The party began in May with the releases of Final Exam, Evilspeak, Nosferatu the Vampyre, The House in the Alley and Sleepaway Camp (Collector’s Edition) but the fun was just beginning… Eleven more terrifying films are coming this Summer including Ravenous (6/3), The Monkey’s Paw (6/17), The Final Terror (7/1), Lake Placid »
- Jonathan James
Written and directed by Werner Herzog
Before he filmed his eccentric version of what makes a bad lieutenant, and before he fictionalized his documentary about Dieter needing to fly, Werner Herzog in 1979 wrote and directed a full-fledged remake of a silent film classic. His Nosferatu the Vampyre, an exceptionally faithful take on F.W. Murnau’s Nosferatu from 1922, recalls the original in story, tenor, and potency. Not matter the subject, Herzog frequently manages to endow the mundane and banal with qualities of inherent peculiarity; here, working specifically within the horror genre, his capacity for the uncanny is as intoxicating as ever.
In a contemporary documentary about the making of the film, included as part of the newly released Blu-ray, Herzog declares Murnau’s picture to be “the most important film ever made in Germany.” That’s quite a statement, certainly a debatable one, but it is nevertheless »
- Jeremy Carr
With Nosferatu the Vampyre (aka Nosferatu: Phantom der Nacht), Werner Herzog's allegiance to F.W. Murnau's 1922 silent feature Nosferatu, eine Symphonie des Grauens makes it even more intriguing than it would be were it wholly original. Murnau's film is striking for its imagery to the point it owns what may be the most iconic horror villain of all-time, even for those that have never seen the movie, as Max Schreck's spindly figure rises from the shadows as Graf Orlok (a variation on Bram Stoker's "Dracula"). Murnau's Nosferatu, however, can be a bit of a challenge to get through, even at 94 minutes, while Herzog's adaptation brings new life to the story, with frequent nods to the original and more than enough to make it all his own. Herzog, of course, was able to make his film without worry over the rights to Stoker's novel as it had entered »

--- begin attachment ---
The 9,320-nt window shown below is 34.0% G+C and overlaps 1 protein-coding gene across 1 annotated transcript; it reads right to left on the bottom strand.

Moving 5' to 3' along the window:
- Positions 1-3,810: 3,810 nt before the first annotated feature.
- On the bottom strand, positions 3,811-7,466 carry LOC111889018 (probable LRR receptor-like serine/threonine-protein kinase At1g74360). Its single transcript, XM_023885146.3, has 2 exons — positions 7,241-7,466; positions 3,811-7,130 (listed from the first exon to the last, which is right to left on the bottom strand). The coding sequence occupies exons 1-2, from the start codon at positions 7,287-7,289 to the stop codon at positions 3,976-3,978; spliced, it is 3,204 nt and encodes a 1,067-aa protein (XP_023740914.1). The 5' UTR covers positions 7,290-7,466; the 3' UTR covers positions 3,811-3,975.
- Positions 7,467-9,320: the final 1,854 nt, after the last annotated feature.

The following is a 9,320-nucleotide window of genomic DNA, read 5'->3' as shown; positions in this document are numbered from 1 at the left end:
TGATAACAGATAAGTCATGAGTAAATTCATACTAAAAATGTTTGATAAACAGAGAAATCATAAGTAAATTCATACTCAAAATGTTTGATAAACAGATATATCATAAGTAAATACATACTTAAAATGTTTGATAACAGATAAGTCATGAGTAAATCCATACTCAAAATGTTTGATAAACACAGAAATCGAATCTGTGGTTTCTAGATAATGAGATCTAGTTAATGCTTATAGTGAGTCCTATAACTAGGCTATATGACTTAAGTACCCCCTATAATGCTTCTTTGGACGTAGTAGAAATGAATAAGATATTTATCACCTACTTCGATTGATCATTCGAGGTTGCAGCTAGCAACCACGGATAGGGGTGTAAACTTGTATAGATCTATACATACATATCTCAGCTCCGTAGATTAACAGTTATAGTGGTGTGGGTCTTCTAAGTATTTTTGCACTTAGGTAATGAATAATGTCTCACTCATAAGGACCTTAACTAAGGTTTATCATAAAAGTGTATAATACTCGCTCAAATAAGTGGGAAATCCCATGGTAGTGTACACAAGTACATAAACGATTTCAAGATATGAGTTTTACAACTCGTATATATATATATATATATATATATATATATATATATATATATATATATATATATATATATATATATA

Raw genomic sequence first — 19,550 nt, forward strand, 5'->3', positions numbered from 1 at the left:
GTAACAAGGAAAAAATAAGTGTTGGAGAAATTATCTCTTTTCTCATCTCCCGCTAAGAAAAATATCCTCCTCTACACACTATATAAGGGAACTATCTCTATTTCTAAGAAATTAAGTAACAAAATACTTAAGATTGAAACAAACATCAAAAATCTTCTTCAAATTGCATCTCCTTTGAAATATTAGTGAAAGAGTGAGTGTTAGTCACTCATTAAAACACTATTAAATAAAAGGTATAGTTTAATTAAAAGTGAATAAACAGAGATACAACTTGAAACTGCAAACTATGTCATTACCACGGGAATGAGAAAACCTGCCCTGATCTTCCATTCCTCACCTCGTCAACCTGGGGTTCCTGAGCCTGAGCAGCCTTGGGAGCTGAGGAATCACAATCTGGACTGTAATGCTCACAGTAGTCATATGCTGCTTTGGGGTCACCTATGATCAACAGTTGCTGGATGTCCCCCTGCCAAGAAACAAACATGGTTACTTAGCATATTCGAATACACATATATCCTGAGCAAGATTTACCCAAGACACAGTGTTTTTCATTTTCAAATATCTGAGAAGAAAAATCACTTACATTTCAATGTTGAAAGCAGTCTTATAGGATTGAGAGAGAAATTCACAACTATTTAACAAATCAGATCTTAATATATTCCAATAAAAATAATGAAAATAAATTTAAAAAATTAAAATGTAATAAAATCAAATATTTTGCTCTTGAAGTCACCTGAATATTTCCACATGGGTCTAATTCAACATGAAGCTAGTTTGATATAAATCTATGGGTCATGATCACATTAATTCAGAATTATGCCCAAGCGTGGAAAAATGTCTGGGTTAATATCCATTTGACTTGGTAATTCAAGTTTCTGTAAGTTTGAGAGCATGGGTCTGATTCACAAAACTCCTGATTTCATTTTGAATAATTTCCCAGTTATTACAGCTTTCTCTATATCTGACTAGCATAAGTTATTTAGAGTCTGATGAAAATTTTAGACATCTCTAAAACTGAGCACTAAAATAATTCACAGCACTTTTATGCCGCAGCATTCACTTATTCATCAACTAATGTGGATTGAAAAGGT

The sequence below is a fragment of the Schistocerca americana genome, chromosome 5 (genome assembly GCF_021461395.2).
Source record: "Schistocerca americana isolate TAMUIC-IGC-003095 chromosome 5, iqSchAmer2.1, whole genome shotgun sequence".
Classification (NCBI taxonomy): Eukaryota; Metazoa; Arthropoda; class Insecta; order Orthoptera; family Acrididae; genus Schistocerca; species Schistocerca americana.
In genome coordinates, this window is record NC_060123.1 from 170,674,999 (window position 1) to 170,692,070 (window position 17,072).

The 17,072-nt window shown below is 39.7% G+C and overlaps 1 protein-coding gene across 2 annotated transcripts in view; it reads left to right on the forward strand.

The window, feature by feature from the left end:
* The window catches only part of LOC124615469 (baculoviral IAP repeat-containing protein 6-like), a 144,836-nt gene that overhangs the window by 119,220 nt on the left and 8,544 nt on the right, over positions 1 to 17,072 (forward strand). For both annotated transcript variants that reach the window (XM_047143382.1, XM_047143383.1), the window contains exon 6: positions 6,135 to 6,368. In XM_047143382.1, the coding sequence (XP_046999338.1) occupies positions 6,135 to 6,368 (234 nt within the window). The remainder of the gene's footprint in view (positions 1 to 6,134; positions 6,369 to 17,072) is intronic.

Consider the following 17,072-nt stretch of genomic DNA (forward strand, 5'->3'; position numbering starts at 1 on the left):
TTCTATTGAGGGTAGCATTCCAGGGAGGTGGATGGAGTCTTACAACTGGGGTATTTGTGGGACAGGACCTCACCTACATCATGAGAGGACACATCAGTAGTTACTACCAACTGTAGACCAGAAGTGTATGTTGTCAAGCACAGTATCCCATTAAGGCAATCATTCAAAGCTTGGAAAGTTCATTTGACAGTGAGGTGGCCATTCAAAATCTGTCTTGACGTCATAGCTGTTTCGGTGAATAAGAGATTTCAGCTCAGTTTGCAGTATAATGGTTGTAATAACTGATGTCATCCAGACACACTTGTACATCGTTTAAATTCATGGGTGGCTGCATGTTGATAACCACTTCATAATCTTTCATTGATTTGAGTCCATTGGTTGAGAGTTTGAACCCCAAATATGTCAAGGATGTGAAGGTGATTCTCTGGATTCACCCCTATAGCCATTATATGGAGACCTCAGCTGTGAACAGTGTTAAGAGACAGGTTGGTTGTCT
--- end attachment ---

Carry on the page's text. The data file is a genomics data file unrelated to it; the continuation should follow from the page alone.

- Brad Brevet
I wanted to start off by saying how much I love seeing the amount of conversation in this space each week. I went back and looked and the 161 comments on last week's post was the tenth highest ever for a "What I Watched" piece, the highest being 258 last year on July 7. I'm starting to think about doing something similar for paid subscribers, but centering it on a specific topic or movie each week, though I am still toying with the best way to do it. For now, this seems to be doing quite well, keep up the chatter. Now, to business, this week I watched Werner Herzog's Cobra Verde, which I'll be reviewing soon enough, as well as X-Men: Days of Future Past (my review) and Filth (my review), but it didn't end there. HBO has been showing Fast & Furious 6 and Mission: Impossible on repeat as of late »
- Brad Brevet
In 1979, prolific German filmmaker Werner Herzog gave us his own re-imagining of F.W. Murnau’s Nosferatu, which may arguably be one of his finest cinematic works. An evocative exercise in alienation and existential dread, Herzog masterfully tackles one of the greatest gothic stories ever with Nosferatu the Vampyre with the unforgettable (as always) Klaus Kinski as the titular blood-sucker.
While Herzog’s efforts draw a lot of inspiration from the original Nosferatu, he also smartly uses Bram Stoker’s original novel for his retelling in addition to his own wonderfully atmospheric storytelling sensibilities. Nosferatu the Vampyre starts off with the standard story set-up of Jonathan Harker (Bruno Ganz) being sent to the castle of Count Dracula (Kinski) in order to have him sign off on a land purchase in person. Harker hesitantly agrees to the dangerous trip, fueled by his desire to purchase a home for his beloved wife Lucy »
- Heather Wixson